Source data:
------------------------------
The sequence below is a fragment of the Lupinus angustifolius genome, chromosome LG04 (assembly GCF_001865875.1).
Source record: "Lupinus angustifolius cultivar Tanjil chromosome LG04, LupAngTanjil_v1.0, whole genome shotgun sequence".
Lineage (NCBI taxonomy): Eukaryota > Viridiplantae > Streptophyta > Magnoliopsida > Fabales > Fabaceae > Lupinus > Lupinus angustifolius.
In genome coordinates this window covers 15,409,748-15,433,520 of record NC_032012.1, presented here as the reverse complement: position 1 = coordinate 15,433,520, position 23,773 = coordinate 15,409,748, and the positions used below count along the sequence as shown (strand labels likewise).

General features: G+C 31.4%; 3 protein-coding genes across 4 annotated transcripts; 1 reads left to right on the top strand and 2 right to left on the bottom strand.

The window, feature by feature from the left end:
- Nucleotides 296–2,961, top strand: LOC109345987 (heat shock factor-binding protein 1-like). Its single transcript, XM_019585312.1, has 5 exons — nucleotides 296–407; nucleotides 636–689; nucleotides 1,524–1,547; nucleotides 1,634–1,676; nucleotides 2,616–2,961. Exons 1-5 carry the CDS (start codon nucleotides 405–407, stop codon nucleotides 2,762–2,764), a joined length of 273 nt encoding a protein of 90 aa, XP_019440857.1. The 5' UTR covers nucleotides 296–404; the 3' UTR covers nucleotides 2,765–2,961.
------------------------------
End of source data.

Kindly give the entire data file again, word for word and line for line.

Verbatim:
The sequence below is a fragment of the Lupinus angustifolius genome, chromosome LG04 (assembly GCF_001865875.1).
Source record: "Lupinus angustifolius cultivar Tanjil chromosome LG04, LupAngTanjil_v1.0, whole genome shotgun sequence".
Lineage (NCBI taxonomy): Eukaryota > Viridiplantae > Streptophyta > Magnoliopsida > Fabales > Fabaceae > Lupinus > Lupinus angustifolius.
In genome coordinates this window covers 15,409,748-15,433,520 of record NC_032012.1, presented here as the reverse complement: position 1 = coordinate 15,433,520, position 23,773 = coordinate 15,409,748, and the positions used below count along the sequence as shown (strand labels likewise).

General features: G+C 31.4%; 3 protein-coding genes across 4 annotated transcripts; 1 reads left to right on the top strand and 2 right to left on the bottom strand.

The window, feature by feature from the left end:
- Nucleotides 296–2,961, top strand: LOC109345987 (heat shock factor-binding protein 1-like). Its single transcript, XM_019585312.1, has 5 exons — nucleotides 296–407; nucleotides 636–689; nucleotides 1,524–1,547; nucleotides 1,634–1,676; nucleotides 2,616–2,961. Exons 1-5 carry the CDS (start codon nucleotides 405–407, stop codon nucleotides 2,762–2,764), a joined length of 273 nt encoding a protein of 90 aa, XP_019440857.1. The 5' UTR covers nucleotides 296–404; the 3' UTR covers nucleotides 2,765–2,961.